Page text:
TaxProf Blog

Editor: Paul L. Caron, Dean
Pepperdine University School of Law

Friday, August 26, 2011

State-by-State Growth of High-Income ($200k/Year) Taxpayers

Tax Foundation, Growth of High-Income Taxpayers:

These data show percentage growth of taxpayers earning over $200,000, minus the percentage growth of all taxpayers, over the decade-long period from 1999 to 2009. The $200,000 threshold is in nominal dollars, so all states will have had considerable growth, but the differences between the states demonstrate that certain states have had much stronger increases in wealthy taxpayers than others.


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Keeping the threshold in nominal dollars makes this result worthless. The income distribution in real dollars for each state might have stayed the same or even moved opposite the incorrectly inferred direction.

For example, imagine a state in which everyone earned $199k in 1999 and $201k in 2009. Their income increased much less than inflation. Now imagine all the other states had the same normal distribution of income, with incomes keeping up with inflation. The one state that lost ground relative to the other states would be characterized as getting rich faster, when the opposite was actually the case. An accurate study must control for the starting distribution or it must account for inflation. Otherwise, it's garbage in, garbage out.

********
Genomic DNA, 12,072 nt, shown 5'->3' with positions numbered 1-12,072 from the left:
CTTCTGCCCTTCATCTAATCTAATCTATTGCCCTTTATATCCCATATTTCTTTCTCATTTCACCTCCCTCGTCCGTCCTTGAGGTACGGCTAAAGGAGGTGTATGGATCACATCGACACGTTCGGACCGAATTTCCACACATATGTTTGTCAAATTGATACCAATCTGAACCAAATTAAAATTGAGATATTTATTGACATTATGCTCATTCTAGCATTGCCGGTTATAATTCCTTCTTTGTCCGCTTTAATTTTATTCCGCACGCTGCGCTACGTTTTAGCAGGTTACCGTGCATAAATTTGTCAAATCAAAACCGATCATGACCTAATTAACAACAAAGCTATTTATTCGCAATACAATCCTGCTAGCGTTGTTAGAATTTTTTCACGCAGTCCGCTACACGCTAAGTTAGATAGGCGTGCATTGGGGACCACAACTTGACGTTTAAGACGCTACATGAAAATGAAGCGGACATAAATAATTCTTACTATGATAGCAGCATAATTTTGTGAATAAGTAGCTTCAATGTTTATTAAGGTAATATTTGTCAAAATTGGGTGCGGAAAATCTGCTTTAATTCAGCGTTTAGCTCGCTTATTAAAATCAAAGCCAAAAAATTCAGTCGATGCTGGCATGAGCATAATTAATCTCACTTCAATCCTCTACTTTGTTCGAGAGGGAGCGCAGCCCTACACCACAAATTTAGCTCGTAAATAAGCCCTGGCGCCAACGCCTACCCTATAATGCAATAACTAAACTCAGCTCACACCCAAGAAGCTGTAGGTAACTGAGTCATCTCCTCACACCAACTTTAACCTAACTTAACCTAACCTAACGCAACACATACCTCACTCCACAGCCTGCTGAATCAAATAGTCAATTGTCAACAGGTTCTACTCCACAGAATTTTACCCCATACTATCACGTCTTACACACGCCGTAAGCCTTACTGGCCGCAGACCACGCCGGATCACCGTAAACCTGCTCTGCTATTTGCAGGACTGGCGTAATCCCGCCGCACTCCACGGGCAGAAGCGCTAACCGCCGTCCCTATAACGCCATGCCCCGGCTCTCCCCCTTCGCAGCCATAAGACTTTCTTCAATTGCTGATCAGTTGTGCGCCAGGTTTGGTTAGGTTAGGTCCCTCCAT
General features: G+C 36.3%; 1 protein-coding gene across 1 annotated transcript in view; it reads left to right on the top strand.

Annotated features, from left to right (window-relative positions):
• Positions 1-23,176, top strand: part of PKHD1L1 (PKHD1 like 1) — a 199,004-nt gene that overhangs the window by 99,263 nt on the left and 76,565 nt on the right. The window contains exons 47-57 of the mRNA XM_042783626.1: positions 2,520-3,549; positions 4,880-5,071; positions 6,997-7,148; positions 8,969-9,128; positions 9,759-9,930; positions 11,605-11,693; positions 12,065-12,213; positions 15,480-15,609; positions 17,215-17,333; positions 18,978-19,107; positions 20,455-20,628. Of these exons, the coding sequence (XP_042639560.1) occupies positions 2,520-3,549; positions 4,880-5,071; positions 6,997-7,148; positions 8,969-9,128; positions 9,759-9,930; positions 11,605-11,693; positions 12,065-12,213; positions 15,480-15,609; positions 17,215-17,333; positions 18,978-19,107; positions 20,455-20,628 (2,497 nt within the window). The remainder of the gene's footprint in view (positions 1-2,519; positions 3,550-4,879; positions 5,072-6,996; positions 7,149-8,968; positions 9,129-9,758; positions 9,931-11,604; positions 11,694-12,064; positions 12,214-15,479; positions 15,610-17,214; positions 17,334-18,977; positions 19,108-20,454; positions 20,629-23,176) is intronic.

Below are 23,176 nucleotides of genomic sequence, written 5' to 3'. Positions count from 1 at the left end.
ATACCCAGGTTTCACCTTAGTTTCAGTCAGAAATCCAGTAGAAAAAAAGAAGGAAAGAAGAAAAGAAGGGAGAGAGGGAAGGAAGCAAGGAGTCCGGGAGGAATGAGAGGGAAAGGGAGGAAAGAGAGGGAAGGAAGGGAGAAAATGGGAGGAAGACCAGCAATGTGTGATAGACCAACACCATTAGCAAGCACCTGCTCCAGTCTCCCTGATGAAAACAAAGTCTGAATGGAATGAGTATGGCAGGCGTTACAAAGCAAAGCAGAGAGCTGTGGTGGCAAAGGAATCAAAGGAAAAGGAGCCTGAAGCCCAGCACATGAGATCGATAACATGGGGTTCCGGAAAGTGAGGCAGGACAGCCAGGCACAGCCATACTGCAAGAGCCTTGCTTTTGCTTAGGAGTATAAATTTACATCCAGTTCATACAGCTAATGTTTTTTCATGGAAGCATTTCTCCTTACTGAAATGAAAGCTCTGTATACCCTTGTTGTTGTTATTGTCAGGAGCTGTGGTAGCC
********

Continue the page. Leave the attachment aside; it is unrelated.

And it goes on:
Posted by: AMTbuff | Aug 26, 2011 1:04:19 PM

AMTbuff: This is all the IRS gives. They set the threshold at $200,000 and keep it there every year.

Posted by: AZ | Aug 26, 2011 8:41:56 PM

AMTbuff may have a point. I thought the point of the graph, based on the only statistics that seem to be available, is to demonstrate growth. It may be that AMTbuff is correct about one or two states but the overall effect demonstrates a movement of high income people.

It would be interesting to know what accounted for Alaska's 122% increase.

Posted by: Bob Guzzardi | Aug 27, 2011 6:43:33 AM

Florida's lack of an income tax doesn't seem to have enticed too many seniors to vote with their feet. Likewise, Maryland's and Viginia's income taxes don't seem to have caused an exodus. This is why ATMbuff doesn't like the data.

Posted by: Publius Novus | Aug 29, 2011 7:35:28 AM